El Niño & La Niña (El Niño-Southern Oscillation)

Globe-style map of the tropical Pacific Ocean for April 2020 showing warmer than average surface waters in red and orange and cooler than average waters in blue

ENSO: Not Active

In April, the warm anomaly across the surface of the central tropical Pacific was weakened by upwelling of cooler waters from below. The ENSO forecast team estimates a 65% chance that the tropical Pacific will continue in ENSO-neutral this summer.  The probability of a winter La Niña has increased since last month's forecast, but it remains only slightly more likely than neutral. 

More ENSO status information

Latest official ENSO update
Latest ENSO blog update

(image at left) Difference from average sea surface temperatures at the equator in the tropical Pacific in April 2020. 

El Niño and La Niña are the warm and cool phases of a recurring climate pattern across the tropical Pacific—the El Niño-Southern Oscillation, or “ENSO” for short.

The pattern can shift back and forth irregularly every two to seven years, and each phase triggers predictable disruptions of temperature, precipitation, and winds.

These changes disrupt the large-scale air movements in the tropics, triggering a cascade of global side effects.

More about El Niño
What is El Niño in a nutshell?
Understanding El Niño (video)
FAQs
ENSO alert system criteria
ENSO essentials
Educational Resources on ENSO

Globes showing typical climate impacts over the U.S. during El Niño and La Niñaca

El Niño is anchored in the tropical Pacific, but it affects seasonal climate "downstream" in the United States. In the summer, El Niño's primary influence on U.S. climate is on the hurricane season in both the eastern Pacific and the Atlantic.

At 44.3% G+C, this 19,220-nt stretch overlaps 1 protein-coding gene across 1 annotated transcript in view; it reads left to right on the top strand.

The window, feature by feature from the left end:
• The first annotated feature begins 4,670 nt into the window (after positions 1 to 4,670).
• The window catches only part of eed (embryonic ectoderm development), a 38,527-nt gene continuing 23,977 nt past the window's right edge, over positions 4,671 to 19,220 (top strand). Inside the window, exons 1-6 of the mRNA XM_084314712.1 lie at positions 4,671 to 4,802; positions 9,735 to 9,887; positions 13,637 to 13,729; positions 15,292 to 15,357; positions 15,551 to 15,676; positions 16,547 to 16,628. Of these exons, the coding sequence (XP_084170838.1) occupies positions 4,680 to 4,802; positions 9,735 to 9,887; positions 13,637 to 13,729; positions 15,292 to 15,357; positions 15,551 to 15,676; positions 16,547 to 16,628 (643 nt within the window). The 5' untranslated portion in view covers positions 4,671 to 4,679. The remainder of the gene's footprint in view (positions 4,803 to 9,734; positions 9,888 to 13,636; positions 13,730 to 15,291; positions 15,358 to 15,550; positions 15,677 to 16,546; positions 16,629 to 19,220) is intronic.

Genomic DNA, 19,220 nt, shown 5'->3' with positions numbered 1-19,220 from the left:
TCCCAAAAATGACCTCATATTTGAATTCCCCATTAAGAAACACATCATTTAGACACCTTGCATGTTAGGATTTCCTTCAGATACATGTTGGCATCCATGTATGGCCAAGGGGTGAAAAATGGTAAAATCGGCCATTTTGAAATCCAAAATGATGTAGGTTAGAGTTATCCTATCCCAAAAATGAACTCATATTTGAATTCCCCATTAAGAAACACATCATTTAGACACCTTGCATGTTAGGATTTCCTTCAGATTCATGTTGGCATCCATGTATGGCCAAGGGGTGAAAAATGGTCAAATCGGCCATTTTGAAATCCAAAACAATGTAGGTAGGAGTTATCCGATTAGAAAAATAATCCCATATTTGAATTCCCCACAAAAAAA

Typical ENSO impacts
Winter temperature and precipitation
Hurricane season impacts
Current outlooks
6-10 day outlook
8-14 day outlook
1-month outlook
3-month outlook

Animated gif of global maps of winter and summer impacts of El Niño

El Niño has its strongest influence on global climate during the Northern Hemisphere winter, but summer impacts do occur, especially in the tropics. 

More information
ENSO's cascade of global impacts
The Walker Circulation
More maps of global impacts of La Niña and El Niño

May 2020 ENSO update: road trip

May 14, 2020

Pack your thermos of coffee and pop a tape in the cassette deck... we're going to tour some roadside attractions, ENSO-style.  Read more

(left) In early April, cooler-than-average water from beneath the surface of the tropical Pacific diminished the warm surface anomaly that had been in place for a few months.